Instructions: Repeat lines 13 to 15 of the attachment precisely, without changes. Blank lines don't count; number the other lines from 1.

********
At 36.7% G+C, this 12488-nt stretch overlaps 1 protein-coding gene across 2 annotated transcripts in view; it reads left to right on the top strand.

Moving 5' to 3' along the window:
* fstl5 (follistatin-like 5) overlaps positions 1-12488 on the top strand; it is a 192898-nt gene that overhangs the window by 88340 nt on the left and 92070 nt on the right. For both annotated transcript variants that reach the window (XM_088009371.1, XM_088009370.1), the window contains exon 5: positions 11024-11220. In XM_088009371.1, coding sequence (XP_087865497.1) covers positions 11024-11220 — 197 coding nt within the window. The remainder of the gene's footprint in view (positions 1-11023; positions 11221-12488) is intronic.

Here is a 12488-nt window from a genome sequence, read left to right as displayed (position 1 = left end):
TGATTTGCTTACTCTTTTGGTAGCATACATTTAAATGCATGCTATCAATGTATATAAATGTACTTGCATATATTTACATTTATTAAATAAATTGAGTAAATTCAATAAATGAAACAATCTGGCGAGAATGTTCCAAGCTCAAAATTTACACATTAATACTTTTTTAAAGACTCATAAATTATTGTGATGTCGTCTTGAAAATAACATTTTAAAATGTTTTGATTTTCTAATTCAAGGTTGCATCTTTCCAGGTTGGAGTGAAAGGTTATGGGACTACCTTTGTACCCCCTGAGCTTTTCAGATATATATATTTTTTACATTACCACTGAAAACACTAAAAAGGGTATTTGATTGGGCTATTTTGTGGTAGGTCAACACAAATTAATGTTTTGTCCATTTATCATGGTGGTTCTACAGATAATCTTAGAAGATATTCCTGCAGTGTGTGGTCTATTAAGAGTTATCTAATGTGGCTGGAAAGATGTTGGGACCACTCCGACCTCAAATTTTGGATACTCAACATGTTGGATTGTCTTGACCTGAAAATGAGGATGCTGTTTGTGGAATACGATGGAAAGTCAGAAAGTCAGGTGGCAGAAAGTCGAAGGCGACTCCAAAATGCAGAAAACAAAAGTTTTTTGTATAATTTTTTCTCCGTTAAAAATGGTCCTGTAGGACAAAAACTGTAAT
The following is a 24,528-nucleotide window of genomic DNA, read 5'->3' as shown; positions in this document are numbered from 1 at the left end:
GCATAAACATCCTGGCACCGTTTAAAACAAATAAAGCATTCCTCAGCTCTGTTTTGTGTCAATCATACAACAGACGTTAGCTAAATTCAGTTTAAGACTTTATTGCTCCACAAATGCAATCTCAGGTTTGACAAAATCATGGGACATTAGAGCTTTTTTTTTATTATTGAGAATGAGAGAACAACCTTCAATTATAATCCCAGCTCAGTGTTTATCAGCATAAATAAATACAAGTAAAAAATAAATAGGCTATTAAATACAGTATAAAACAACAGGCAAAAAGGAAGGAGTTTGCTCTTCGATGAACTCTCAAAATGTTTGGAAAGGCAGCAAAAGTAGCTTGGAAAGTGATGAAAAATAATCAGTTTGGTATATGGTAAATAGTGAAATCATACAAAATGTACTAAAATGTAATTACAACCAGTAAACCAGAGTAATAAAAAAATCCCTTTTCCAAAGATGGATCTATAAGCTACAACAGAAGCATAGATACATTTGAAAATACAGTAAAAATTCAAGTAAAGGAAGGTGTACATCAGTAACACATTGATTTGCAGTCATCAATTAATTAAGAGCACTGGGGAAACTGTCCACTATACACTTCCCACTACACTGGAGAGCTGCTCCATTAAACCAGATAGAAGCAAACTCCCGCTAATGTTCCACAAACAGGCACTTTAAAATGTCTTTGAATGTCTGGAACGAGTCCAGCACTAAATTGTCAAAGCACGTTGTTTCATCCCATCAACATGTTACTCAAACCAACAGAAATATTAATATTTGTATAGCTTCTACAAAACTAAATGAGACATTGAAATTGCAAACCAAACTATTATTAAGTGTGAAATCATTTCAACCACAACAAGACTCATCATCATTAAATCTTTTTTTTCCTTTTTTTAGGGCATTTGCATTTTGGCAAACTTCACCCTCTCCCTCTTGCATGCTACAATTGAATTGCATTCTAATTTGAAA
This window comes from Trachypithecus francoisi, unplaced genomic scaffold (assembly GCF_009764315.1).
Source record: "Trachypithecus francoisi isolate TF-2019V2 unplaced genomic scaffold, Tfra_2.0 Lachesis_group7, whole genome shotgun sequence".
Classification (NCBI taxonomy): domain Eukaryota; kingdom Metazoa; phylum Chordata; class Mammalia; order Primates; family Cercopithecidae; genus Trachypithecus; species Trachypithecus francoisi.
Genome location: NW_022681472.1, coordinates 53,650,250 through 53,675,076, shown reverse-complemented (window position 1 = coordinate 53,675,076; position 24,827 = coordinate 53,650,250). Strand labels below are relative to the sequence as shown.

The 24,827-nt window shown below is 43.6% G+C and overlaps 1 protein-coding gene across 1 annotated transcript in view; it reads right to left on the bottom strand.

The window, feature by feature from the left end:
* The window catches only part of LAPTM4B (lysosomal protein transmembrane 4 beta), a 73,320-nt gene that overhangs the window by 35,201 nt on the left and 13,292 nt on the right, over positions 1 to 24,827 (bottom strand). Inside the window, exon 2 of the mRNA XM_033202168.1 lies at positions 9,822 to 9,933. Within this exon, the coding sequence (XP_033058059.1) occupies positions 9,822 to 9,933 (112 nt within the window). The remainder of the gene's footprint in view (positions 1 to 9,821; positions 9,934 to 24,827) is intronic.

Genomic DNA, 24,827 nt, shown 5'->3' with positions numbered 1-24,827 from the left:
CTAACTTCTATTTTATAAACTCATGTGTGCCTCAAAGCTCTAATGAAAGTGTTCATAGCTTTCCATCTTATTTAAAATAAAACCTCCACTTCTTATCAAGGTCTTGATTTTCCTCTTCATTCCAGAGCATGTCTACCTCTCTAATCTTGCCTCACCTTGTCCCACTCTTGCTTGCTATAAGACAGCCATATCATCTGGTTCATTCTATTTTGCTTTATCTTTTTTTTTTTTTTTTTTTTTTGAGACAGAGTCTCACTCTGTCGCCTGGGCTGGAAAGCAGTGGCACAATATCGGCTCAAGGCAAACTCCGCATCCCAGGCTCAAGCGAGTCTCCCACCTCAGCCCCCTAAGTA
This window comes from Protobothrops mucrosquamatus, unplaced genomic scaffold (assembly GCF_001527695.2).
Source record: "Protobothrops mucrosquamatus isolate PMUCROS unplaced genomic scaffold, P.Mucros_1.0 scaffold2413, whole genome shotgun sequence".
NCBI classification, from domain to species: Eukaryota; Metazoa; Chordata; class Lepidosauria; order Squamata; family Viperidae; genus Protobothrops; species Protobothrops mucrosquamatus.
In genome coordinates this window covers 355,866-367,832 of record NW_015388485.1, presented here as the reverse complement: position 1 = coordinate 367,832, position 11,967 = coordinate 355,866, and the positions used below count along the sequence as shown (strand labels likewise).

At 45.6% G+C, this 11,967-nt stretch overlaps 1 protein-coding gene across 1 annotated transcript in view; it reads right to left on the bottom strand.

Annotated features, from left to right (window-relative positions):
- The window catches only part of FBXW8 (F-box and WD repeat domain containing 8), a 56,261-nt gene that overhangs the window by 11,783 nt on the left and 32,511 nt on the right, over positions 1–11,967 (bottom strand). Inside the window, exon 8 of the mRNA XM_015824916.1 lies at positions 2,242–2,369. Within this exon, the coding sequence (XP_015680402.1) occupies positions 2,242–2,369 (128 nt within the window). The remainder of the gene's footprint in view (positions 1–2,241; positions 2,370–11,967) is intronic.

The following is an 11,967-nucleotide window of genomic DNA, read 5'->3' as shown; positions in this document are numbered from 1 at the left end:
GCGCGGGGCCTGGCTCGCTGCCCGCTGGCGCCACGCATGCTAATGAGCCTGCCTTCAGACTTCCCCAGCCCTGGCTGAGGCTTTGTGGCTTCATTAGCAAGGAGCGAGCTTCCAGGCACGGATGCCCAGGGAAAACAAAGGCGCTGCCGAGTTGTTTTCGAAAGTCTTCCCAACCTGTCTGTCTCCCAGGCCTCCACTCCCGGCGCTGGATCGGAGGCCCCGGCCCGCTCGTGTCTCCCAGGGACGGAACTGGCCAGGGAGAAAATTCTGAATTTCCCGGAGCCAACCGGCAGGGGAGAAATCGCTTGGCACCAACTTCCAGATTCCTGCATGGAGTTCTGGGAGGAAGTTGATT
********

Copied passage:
The window, feature by feature from the left end:
* The window catches only part of LAPTM4B (lysosomal protein transmembrane 4 beta), a 73,320-nt gene that overhangs the window by 35,201 nt on the left and 13,292 nt on the right, over positions 1 to 24,827 (bottom strand). Inside the window, exon 2 of the mRNA XM_033202168.1 lies at positions 9,822 to 9,933. Within this exon, the coding sequence (XP_033058059.1) occupies positions 9,822 to 9,933 (112 nt within the window). The remainder of the gene's footprint in view (positions 1 to 9,821; positions 9,934 to 24,827) is intronic.

Genomic DNA, 24,827 nt, shown 5'->3' with positions numbered 1-24,827 from the left: